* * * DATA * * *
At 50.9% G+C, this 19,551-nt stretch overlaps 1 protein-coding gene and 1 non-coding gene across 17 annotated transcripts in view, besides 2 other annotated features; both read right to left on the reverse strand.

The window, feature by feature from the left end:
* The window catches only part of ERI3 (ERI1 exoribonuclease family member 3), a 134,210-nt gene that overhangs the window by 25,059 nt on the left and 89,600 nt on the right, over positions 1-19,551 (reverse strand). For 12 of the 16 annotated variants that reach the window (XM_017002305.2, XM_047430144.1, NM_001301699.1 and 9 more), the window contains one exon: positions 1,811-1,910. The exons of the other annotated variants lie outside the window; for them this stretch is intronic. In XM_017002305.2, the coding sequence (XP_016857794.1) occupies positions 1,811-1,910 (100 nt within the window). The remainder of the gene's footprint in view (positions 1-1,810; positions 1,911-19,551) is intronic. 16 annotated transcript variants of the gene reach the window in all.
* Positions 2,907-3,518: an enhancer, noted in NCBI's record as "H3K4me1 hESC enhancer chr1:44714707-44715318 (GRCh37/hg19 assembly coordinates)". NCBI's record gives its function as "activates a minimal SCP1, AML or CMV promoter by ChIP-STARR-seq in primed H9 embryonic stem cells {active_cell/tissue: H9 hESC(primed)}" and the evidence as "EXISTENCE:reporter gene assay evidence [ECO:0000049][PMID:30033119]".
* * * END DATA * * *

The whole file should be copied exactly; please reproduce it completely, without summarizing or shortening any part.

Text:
At 50.9% G+C, this 19,551-nt stretch overlaps 1 protein-coding gene and 1 non-coding gene across 17 annotated transcripts in view, besides 2 other annotated features; both read right to left on the reverse strand.

The window, feature by feature from the left end:
* The window catches only part of ERI3 (ERI1 exoribonuclease family member 3), a 134,210-nt gene that overhangs the window by 25,059 nt on the left and 89,600 nt on the right, over positions 1-19,551 (reverse strand). For 12 of the 16 annotated variants that reach the window (XM_017002305.2, XM_047430144.1, NM_001301699.1 and 9 more), the window contains one exon: positions 1,811-1,910. The exons of the other annotated variants lie outside the window; for them this stretch is intronic. In XM_017002305.2, the coding sequence (XP_016857794.1) occupies positions 1,811-1,910 (100 nt within the window). The remainder of the gene's footprint in view (positions 1-1,810; positions 1,911-19,551) is intronic. 16 annotated transcript variants of the gene reach the window in all.
* Positions 2,907-3,518: an enhancer, noted in NCBI's record as "H3K4me1 hESC enhancer chr1:44714707-44715318 (GRCh37/hg19 assembly coordinates)". NCBI's record gives its function as "activates a minimal SCP1, AML or CMV promoter by ChIP-STARR-seq in primed H9 embryonic stem cells {active_cell/tissue: H9 hESC(primed)}" and the evidence as "EXISTENCE:reporter gene assay evidence [ECO:0000049][PMID:30033119]".